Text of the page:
18th March 2012
Scottish Premier League
Heart of Midlothian 2-0 Hibernian
Tynecastle Park, Edinburgh
I could write screeds about the history of Heart of Midlothian, the reasons behind the name etc….but I won’t because actually, it’s so interesting it’s probably worth a blog post of its own elsewhere. Instead, I’ll just focus on the club’s home – Tynecastle.
Although formed in 1874, Hearts didn’t play at the current site of Tynecastle until 1886. Prior to that they plied their trade in the Meadows, at Powburn and at Powderhall. Moving to Gorgie in 1881, they played on what is now Wardlaw Street/Terrace until 1886 when the growth of the city meant that tenements replaced the old ground and Hearts started to play on Gorgie Road.
The Stadium (quirkiness and comfort) - 7/10
The ground has greatly improved since the re-development that took place in the 1990s. I remember going to Tynecastle as a wee boy and nearly being crushed each time I visited. The introduction of the Roseburn, Wheatfield and Gorgie Stands - all good sized and single tiered – turned Tynecastle into a modern and well-equipped stadium and now the seventh biggest in Scotland.
One thing that did remain familiar is the Main Stand which, originally completed just after the First World War, does look slightly out of place. I love that though, and the fact that it’s got the old pillars and an owl on the top of it which is apparently to deter other birds from sitting on top of the stand!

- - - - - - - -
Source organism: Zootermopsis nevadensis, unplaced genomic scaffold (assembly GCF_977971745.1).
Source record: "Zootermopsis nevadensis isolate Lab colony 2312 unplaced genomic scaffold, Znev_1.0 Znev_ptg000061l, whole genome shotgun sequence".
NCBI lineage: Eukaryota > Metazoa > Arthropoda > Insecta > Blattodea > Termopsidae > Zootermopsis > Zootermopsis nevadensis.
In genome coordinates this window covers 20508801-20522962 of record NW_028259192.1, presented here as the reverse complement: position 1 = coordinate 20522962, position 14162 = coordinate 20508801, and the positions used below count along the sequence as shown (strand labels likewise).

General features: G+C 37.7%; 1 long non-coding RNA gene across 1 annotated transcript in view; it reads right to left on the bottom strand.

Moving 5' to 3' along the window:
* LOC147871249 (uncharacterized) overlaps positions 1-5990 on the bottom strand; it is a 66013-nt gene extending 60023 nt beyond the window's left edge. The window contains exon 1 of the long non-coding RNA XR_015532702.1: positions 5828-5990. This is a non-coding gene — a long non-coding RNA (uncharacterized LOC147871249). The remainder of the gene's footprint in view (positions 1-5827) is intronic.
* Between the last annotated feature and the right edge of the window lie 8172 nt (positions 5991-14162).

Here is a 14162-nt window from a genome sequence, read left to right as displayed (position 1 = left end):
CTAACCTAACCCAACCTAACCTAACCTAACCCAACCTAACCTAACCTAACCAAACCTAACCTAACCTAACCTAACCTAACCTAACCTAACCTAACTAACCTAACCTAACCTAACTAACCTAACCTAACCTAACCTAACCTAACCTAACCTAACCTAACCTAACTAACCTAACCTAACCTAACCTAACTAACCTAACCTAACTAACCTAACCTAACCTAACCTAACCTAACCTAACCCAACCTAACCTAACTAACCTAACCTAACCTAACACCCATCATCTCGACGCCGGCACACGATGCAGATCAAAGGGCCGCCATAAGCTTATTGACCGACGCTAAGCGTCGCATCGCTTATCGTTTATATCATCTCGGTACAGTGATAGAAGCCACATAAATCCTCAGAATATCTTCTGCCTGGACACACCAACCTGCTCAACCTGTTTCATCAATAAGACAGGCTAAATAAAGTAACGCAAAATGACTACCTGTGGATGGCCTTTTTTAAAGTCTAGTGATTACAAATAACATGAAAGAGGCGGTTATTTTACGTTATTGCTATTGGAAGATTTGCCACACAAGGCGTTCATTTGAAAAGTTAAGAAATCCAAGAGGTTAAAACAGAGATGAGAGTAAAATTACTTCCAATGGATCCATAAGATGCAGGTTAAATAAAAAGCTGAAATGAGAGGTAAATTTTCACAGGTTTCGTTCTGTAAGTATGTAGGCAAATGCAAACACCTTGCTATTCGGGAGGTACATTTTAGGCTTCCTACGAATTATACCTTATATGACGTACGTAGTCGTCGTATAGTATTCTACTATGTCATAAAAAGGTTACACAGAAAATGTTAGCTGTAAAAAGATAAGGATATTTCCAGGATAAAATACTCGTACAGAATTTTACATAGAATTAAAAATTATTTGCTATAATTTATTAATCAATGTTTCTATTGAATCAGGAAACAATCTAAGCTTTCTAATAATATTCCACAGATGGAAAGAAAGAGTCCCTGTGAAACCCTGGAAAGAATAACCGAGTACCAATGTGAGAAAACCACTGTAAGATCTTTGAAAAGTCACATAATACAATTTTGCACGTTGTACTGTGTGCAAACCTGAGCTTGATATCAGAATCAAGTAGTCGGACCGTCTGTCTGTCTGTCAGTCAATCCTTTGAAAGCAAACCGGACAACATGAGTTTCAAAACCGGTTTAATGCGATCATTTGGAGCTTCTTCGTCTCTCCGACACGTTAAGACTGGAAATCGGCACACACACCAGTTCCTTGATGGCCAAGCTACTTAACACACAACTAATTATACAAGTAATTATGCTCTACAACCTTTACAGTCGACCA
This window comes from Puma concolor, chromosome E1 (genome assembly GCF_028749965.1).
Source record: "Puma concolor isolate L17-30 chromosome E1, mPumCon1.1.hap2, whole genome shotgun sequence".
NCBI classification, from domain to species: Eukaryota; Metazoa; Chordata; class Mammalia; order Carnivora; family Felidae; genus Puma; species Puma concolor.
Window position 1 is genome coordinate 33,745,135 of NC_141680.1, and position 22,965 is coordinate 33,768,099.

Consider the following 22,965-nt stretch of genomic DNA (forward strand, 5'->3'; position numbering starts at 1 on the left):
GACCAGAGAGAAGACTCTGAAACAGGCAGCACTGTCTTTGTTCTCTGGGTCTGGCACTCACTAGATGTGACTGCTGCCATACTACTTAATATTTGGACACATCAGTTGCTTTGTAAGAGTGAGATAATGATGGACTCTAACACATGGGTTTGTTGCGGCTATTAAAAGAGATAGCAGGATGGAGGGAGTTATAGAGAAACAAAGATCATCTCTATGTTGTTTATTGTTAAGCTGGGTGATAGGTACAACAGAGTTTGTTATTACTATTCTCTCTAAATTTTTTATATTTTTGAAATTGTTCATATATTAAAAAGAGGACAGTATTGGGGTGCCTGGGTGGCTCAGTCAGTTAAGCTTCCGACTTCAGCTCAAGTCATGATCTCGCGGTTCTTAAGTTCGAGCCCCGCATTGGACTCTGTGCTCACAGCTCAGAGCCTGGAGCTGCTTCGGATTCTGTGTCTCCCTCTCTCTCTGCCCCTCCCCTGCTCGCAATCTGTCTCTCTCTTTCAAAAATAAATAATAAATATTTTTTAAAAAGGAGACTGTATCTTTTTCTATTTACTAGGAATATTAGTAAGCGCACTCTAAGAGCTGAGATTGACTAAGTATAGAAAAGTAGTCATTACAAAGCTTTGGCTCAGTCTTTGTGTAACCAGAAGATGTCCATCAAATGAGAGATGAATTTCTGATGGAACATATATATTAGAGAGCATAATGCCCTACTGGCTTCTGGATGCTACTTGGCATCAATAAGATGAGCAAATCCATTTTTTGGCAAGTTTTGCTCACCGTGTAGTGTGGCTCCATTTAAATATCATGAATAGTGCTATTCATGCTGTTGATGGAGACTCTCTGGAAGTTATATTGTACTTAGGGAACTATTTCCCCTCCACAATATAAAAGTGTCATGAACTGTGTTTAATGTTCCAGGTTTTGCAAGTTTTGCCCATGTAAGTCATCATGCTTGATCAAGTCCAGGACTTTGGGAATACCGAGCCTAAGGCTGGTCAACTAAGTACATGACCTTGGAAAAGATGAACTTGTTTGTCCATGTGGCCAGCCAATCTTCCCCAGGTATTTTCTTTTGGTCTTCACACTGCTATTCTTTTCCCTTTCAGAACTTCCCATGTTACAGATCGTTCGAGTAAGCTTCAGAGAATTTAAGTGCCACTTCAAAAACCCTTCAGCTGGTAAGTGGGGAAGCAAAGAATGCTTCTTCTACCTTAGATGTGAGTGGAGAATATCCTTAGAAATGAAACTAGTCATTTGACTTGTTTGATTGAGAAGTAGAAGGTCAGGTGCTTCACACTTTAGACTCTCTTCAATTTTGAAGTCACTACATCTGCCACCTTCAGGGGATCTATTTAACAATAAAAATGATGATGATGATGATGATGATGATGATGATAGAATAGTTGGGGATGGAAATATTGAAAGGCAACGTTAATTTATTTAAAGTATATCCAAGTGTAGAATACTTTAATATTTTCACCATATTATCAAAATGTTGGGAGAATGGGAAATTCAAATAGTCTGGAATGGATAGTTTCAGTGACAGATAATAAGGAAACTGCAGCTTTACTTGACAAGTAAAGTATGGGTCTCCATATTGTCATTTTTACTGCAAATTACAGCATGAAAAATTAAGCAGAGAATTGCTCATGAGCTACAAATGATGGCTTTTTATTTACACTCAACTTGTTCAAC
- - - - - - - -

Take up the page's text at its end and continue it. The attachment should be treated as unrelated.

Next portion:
The view from the top tier of the Main Stand is restricted somewhat. It doesn’t restrict the view of the pitch, which is fantastic from the stand. It does however, only allow you to see the bottom tiers of all the other stands. This doesn’t take away from the experience mind you, which is enjoyable.
The main stand, being as old as it is, does have some real quirks though. The “porta-bookies”, for instance. And, of course, the below sign which makes is both hugely confusing and grammatically incorrect!
Overall, enjoyable stadium in which to watch football, especially the Main Stand. I’d recommend sitting there if you decided to go to see the Jam Tarts.
Catering (quality and price) 5/10
The food at Hearts wasn’t too bad either. The pie was quite nice and came in at £2.00. The tea, at £1.80 was nice…once it cooled down which was 37 mins into the first half. I don’t know what sort of ridiculous water heater they have at Hearts but it was literally hotter than the sun!
The kiosk in the Main Stand was a weird set-up, with some form of permanent maroon scaffolding perched in front of it, while the “Hearty Pie” on the menu is something I simply didn’t want to risk. When something isn’t clearly labelled, it's just not worth trying!
Overall, tasty….but standard SPL prices which is, let’s not muck around, too pricey for what you get.
Fans (scored on both atmosphere & conduct – sporting behaviour, welcoming nature etc) - 21/25